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Brian Charlton

Boldon, Jarrow, Newcastle and Kings College London University, Earlier work

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Boldon, Jarrow, School, University, Earlier Work
Where I live - Niwbwrch / Newborough Anglesey / Ynys Mon, North Wales
Work
Holidays in Ireland
I was born in Boldon Colliery, then in County Durham and now in South Tyneside.  The deep mine at Boldon Colliery, after which the village was named, lasted for about a century.  By the 1980s the pit had gone and so had the railway line that used to divide the Coll'ry from Newtown.  I well remember the wagons that travelled down with iron ore going towards the staithes on the Tyne.
 
There is a blossoming website called The Boldons.  For more information on Boldon click the link or click here.
 
The rest of Boldon is composed of a series of villages - Hedworth, West Boldon, East Boldon going towards Cleadon and Whitburn and South Boldon.  Basically it is an area in between Newcastle and Sunderland.  Football loyalties are fairly even split between the Magpies and the Black Cats!
 
Boldon Buke
Perhaps one of Boldon's claims to fame was the Boldon Buke.  The northermost parts of England never appeared in the Doomsday Survey and a separate book ("buke") was made starting with Boldon - hence the name.  The original is in the British Museum.  The oldest part of the area is West Boldon on top of the hill about midway between Newcastle and Sunderland.  There were a few battles in ancient times in the area and I remember when the "new houses" were built in the mid fifties (Hardie Drive) a few skeletons were found on the site.
 
The Prefabs
I used to live in Wilton Gardens - the prefabs - and then moved "up the bank" to West Boldon just off Hardie Drive.  Wilton Gardens is still there but our old prefab is long since gone.  I have fond memories of hot summers and the walls banging as they contracted during the night when it got colder - but they were well built houses.
Boldon Colliery circa 1978
boldoncoliery.jpg
the pit was demolished soon after this
Boldon Colliery circa 1935
boldoncolliery1935.jpg
before the war and later nationalisation
School
I went to Hedworth Lane Infants then across the yard to the Juniors.  I passed the 11+ and went to Jarrow Grammar (now called Springfield).
University & Earlier Work
Left school and went to the local university at Newcastle-upon-Tyne.  I became a Christian when I was at university and after a couple of years at Newcastle I spent another couple of years with Washington New Town Development Corporation learning about roads, sewers, town planning, etc.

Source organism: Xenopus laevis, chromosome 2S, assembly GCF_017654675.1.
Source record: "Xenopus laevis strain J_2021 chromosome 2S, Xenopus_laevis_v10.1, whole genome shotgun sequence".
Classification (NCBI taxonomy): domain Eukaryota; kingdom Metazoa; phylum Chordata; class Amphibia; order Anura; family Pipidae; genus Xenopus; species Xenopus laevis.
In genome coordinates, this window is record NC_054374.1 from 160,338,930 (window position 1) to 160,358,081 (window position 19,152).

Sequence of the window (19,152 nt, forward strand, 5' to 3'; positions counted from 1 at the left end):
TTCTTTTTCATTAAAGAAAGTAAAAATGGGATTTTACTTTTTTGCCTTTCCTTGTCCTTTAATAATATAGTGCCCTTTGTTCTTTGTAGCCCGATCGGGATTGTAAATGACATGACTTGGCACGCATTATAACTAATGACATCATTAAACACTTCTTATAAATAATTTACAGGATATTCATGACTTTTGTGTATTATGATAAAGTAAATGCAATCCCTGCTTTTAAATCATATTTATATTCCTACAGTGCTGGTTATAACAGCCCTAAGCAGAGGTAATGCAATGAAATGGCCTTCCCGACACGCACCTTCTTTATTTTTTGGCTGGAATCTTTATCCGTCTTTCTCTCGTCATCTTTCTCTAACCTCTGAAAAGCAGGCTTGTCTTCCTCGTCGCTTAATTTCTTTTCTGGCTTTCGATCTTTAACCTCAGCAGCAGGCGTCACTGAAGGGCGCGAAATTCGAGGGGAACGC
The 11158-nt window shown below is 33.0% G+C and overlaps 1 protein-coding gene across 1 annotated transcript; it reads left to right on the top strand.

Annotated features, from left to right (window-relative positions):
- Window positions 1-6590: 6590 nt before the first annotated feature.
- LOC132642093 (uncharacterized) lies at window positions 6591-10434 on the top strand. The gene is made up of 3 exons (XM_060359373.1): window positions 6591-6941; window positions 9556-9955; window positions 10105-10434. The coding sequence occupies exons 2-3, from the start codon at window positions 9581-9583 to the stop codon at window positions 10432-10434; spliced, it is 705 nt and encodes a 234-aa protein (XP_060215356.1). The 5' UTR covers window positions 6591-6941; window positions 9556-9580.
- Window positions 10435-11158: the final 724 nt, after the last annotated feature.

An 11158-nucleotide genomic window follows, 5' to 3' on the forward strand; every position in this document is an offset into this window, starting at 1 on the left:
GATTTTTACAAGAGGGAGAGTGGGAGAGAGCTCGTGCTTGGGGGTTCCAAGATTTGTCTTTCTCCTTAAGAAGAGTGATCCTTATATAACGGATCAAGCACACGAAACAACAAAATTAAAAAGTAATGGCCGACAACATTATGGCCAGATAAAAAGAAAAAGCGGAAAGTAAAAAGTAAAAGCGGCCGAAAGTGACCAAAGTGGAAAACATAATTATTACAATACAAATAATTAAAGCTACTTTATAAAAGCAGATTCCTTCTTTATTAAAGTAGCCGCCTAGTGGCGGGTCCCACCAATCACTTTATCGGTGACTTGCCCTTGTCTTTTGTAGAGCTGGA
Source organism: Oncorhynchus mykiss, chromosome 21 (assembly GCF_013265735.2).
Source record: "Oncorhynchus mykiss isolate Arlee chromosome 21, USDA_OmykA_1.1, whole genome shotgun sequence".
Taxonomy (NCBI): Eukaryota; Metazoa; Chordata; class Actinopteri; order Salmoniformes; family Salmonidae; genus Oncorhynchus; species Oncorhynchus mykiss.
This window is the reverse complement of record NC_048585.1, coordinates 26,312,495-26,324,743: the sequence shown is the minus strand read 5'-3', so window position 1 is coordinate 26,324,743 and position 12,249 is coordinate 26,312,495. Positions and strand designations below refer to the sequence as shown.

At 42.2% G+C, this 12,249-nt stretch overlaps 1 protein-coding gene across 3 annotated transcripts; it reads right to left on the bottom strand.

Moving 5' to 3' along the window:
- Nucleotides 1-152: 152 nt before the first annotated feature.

I was an active member of St Pauls Church Jarrow, better known as the place the Venerable Bede used to hang out with the monks.  The original church is Saxon in origin.
  • Despite its modern industrial appearance, Jarrow, on the south bank of the River Tyne to the east of Gateshead is one of the most historic towns in the North East of England. Its early history is centred around a humble Anglo-Saxon church dedicated to St Paul, which overlooks the Don, a small river that joins the Tyne in the industrial surroundings of the mud flats called Jarrow slake.  St Pauls was founded by a Northumbrian noble called Benedict Biscop, in the seventh century A.D, The dedication stone for the church is the oldest in the country, dating the building to the 23rd April of the year 681 A.D.
  • Biscop's Saxon monastery at Jarrow was a great centre of English learning and is famed the world over as the historic home of the Venerable Bede, (673-735 A.D).  Bede came to Jarrow at the age of twelve, where he was later the author of over forty scholarly works, including the `Historia Ecclesiastica Gentis Anglorum' of A.D 731. This translates to `The History of the English Church and People' and is a major source for the greater part of our knowledge of Anglo-Saxon England. Bede was without doubt the first historian of England and is widely regarded as the `candle' of the period of history we call the `Dark Ages'.
The Diocese of Durham, Church of England gave me the opportunity to go to university to study theology and I spent 3 years in London at Kings College, University of London.
In London I started working with the Youth Hostels Association (YHA) and made many friends from all over the world.  I worked for many years with the YMCA and for nearly 2 years as manager of a care home in North Wales.
 
A few years ago there was a reunion of people that had had anything to do with Carter Lane Youth Hostel in London (sometimes called City of London Hostel and now called St. Paul's).  Many of us met the night before at Tanners Hatch Youth Hostel - bearing in mind that now most of us were in our 40s and 50s the snoring in Tanners Hatch reached nuclear proportions!  But it was an excellent night.